The 1970 Joe Klaas book, Amelia Earhart Lives was also a New York Times best seller. Based on the investigative research of Joseph A. Gervais and Bob Dinger who formed 'Operation Earhart' in 1960, it raised questions about the Earhart saga that had never been asked before. Irene Craigmile Bolam (the 'Gervais-Irene' whose picture appeared in the book) successfully sued to get it removed from the stores seven weeks after it was published. Yet she sued for libel, not for having been implicated as the 'former' Amelia Earhart. Although the book included 'Hull Island' as a possible ditching spot where Japan might have retrieved them, Gervais (like Fred Goerner) ultimately concluded Earhart and Noonan went down at Mili Atoll of the lower Marshall Islands. The book also strongly implicated Amelia Earhart to have somehow  survived  under Japan's stewardship, before eventually changing her name to 'Irene Craigmile' and later to 'Irene Bolam' after she married Guy Bolam of England in 1958. Joe Gervais, based on his own and additional research presented by others, determined Amelia Earhart had privately decided to end her marriage to George Putnam after her world flight, and that she had agreed to serve an unknown purpose during her world flight before things went wrong. He believed Amelia survived the war in Japan's custody, then optioned to lead a non-public life in the United States following the World War Two era. It is certain that her accounting for her eight years of absence from 1937 to 1945 would have caused complications not only for for herself, but for the U.S. and Japan as well.  After I was endorsed to meet Joe Gervais by Randall Brink in 1996, I soon found myself with Joe in his famed 'Earhart Den' in his Las Vegas home. His savant-like Earhart knowledge won me over and we soon became friends and collaborators. We met several times and corresponded on a regular basis until his passing in 2005. I am proud to have filmed Joe's last on-camera interview. To those who still choose to ridicule the investigative research and conclusions Joe Gervais offered, just know he was an accomplished pilot and hero who served in World War Two, Korea, and Vietnam before he retired as a Major in 1963. He was also a kind family man of upstanding character, as well as the most thoroughly devoted Amelia Earhart investigative researcher I ever knew or heard of.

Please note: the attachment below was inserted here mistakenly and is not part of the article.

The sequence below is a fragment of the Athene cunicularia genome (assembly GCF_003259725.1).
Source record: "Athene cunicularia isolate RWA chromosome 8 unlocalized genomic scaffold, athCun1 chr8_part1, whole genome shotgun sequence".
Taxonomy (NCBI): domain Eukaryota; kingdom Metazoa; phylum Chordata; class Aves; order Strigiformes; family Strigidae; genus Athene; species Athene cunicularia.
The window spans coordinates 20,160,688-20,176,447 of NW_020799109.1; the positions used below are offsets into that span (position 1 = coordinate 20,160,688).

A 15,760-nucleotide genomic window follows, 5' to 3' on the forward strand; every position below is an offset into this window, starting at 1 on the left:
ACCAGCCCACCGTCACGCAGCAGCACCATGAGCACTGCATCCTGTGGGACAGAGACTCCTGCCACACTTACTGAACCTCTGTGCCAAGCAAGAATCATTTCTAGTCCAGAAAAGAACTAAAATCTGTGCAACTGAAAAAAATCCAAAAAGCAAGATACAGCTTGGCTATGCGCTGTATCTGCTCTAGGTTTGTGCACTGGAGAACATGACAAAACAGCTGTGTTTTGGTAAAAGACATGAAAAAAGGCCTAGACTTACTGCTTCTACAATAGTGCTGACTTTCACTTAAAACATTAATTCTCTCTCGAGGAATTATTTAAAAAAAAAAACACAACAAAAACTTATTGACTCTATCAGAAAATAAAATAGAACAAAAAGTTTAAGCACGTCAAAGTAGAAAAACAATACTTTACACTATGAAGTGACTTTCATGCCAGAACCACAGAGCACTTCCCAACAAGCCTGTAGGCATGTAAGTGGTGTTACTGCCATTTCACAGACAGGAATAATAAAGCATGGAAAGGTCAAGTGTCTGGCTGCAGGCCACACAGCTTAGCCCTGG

Product Details
The Chosen Instrument by Selig Altschull and Marilyn Bender, Simon & Schuster, 1982

Though it isn't an Amelia Earhart book, The Chosen Instrument offers a comprehensive history of Juan Trippe and Pan Am Airways by expounding on the government contracts consistently awarded to Pan Am in the 1930s and 1940s. It also includes the telling historical quote, "Numerous investigations foundered on official silence in Tokyo and Washington, leaving the fate of Amelia Earhart and Fred Noonan an everlasting mystery." Before Amelia hired him away from Pan Am to navigate her globe circling flight (that she announced would be her "last great flight") Fred Noonan was considered Pan Am's top air-over-ocean navigator who co-pioneered its great Clipper service. He was never fired from Pan Am for excessive drinking as later false-rumors described. Contrarily, he's mentioned several times in The Chosen Instrument in glowing ways. The original Irene's son, Larry Heller, also went on to become a distinguished Pan Am pilot, and the Irene Craigmile Bolam was known to have had 'flying privileges' with Pan Am in her later years.